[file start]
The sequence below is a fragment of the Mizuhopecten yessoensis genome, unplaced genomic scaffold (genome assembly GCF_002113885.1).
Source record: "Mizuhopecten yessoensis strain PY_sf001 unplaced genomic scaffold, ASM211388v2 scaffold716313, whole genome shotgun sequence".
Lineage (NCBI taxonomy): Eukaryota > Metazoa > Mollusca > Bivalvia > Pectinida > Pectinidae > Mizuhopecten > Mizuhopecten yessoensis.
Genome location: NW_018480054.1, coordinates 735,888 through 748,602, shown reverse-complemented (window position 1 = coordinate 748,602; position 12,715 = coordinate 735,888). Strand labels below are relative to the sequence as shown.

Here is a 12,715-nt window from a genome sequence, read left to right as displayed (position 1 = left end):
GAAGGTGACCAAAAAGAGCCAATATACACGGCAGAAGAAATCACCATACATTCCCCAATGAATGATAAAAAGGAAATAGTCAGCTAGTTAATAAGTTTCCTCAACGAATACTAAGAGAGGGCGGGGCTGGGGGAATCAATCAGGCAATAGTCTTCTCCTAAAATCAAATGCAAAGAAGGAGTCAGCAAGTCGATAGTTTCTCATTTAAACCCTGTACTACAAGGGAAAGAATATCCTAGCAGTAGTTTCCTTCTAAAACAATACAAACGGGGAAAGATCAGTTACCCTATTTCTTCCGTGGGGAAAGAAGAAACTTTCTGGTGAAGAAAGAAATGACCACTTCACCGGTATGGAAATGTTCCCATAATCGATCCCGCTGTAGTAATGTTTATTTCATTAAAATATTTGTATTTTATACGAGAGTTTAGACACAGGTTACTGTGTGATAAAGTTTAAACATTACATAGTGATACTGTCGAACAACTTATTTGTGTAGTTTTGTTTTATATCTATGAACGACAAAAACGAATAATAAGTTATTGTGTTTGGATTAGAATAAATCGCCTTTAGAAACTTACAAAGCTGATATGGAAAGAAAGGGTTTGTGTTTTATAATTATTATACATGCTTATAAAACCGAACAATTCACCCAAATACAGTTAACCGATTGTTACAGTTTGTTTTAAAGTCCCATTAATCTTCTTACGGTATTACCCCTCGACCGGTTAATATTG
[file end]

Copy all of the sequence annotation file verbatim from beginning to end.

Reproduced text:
The sequence below is a fragment of the Mizuhopecten yessoensis genome, unplaced genomic scaffold (genome assembly GCF_002113885.1).
Source record: "Mizuhopecten yessoensis strain PY_sf001 unplaced genomic scaffold, ASM211388v2 scaffold716313, whole genome shotgun sequence".
Lineage (NCBI taxonomy): Eukaryota > Metazoa > Mollusca > Bivalvia > Pectinida > Pectinidae > Mizuhopecten > Mizuhopecten yessoensis.
Genome location: NW_018480054.1, coordinates 735,888 through 748,602, shown reverse-complemented (window position 1 = coordinate 748,602; position 12,715 = coordinate 735,888). Strand labels below are relative to the sequence as shown.

Here is a 12,715-nt window from a genome sequence, read left to right as displayed (position 1 = left end):
GAAGGTGACCAAAAAGAGCCAATATACACGGCAGAAGAAATCACCATACATTCCCCAATGAATGATAAAAAGGAAATAGTCAGCTAGTTAATAAGTTTCCTCAACGAATACTAAGAGAGGGCGGGGCTGGGGGAATCAATCAGGCAATAGTCTTCTCCTAAAATCAAATGCAAAGAAGGAGTCAGCAAGTCGATAGTTTCTCATTTAAACCCTGTACTACAAGGGAAAGAATATCCTAGCAGTAGTTTCCTTCTAAAACAATACAAACGGGGAAAGATCAGTTACCCTATTTCTTCCGTGGGGAAAGAAGAAACTTTCTGGTGAAGAAAGAAATGACCACTTCACCGGTATGGAAATGTTCCCATAATCGATCCCGCTGTAGTAATGTTTATTTCATTAAAATATTTGTATTTTATACGAGAGTTTAGACACAGGTTACTGTGTGATAAAGTTTAAACATTACATAGTGATACTGTCGAACAACTTATTTGTGTAGTTTTGTTTTATATCTATGAACGACAAAAACGAATAATAAGTTATTGTGTTTGGATTAGAATAAATCGCCTTTAGAAACTTACAAAGCTGATATGGAAAGAAAGGGTTTGTGTTTTATAATTATTATACATGCTTATAAAACCGAACAATTCACCCAAATACAGTTAACCGATTGTTACAGTTTGTTTTAAAGTCCCATTAATCTTCTTACGGTATTACCCCTCGACCGGTTAATATTG